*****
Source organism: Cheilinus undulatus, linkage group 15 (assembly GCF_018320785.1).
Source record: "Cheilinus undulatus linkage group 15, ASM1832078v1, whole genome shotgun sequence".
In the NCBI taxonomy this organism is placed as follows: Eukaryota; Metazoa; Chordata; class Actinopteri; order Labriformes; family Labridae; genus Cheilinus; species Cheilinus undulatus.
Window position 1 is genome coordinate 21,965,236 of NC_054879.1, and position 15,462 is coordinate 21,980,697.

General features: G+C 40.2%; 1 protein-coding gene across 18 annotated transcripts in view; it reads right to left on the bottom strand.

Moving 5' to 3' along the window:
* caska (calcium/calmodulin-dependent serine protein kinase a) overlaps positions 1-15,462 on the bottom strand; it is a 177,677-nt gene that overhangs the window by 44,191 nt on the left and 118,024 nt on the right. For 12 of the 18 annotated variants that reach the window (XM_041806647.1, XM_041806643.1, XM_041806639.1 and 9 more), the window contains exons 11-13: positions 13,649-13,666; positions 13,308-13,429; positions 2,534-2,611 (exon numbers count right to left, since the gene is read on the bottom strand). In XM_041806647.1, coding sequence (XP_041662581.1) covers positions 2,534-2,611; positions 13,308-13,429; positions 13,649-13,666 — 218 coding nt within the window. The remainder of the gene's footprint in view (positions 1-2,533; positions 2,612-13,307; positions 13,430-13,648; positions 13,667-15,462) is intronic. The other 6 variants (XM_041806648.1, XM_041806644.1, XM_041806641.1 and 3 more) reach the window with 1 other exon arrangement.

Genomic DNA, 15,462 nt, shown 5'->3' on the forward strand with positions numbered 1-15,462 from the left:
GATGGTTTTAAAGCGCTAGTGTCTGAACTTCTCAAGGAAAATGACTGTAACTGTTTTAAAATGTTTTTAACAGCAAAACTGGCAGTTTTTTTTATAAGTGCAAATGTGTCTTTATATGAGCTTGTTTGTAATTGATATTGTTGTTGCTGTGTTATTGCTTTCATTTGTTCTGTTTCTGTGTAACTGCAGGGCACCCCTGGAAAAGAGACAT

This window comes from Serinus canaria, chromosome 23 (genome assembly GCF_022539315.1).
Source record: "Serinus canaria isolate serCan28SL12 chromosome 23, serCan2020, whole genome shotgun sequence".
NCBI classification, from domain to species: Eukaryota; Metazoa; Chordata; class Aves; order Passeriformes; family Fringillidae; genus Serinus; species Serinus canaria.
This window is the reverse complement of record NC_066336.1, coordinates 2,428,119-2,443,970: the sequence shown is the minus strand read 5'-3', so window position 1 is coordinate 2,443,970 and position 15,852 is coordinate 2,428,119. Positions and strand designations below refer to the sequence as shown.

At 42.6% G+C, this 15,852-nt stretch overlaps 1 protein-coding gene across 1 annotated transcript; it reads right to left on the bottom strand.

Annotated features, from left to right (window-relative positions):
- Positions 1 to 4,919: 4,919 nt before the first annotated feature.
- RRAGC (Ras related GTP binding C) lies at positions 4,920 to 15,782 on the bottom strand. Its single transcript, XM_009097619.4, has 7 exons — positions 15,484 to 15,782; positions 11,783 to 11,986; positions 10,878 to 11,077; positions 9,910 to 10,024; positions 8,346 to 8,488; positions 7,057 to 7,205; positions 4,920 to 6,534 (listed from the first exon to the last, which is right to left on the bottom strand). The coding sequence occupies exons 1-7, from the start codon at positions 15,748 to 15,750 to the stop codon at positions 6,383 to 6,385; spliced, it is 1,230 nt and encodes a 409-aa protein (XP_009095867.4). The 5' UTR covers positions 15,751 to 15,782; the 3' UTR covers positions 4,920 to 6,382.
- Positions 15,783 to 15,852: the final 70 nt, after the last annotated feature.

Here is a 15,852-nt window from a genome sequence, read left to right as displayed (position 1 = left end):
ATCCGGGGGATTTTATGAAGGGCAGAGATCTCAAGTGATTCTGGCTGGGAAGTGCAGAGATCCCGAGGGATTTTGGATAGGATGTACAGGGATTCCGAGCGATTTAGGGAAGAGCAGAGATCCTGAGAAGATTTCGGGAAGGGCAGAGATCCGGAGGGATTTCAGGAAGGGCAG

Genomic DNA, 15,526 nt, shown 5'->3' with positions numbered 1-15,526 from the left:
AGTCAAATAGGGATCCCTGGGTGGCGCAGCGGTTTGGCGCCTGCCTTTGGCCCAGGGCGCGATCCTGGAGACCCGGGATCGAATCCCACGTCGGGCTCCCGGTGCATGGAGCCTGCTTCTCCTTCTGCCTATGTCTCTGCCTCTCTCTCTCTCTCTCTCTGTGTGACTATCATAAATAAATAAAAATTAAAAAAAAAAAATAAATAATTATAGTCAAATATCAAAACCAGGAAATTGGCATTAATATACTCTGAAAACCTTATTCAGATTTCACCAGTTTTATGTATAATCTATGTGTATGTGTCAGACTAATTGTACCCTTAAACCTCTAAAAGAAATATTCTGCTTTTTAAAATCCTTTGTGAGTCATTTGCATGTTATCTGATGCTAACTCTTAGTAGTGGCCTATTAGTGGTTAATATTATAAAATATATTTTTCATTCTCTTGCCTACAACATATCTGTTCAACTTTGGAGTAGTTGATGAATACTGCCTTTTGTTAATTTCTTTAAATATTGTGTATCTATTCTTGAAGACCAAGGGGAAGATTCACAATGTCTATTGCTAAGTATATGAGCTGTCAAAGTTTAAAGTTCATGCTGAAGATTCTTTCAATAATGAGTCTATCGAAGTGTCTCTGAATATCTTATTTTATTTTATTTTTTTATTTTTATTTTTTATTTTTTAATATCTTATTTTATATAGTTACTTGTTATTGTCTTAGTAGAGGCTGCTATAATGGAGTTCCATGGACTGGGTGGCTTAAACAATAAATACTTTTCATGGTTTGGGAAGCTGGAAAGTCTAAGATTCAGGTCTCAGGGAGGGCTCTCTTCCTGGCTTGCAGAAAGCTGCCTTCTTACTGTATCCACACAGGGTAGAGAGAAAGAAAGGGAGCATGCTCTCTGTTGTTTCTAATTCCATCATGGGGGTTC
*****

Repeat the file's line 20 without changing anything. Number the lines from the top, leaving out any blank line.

ATCCGGGGGATTTTATGAAGGGCAGAGATCTCAAGTGATTCTGGCTGGGAAGTGCAGAGATCCCGAGGGATTTTGGATAGGATGTACAGGGATTCCGAGCGATTTAGGGAAGAGCAGAGATCCTGAGAAGATTTCGGGAAGGGCAGAGATCCGGAGGGATTTCAGGAAGGGCAG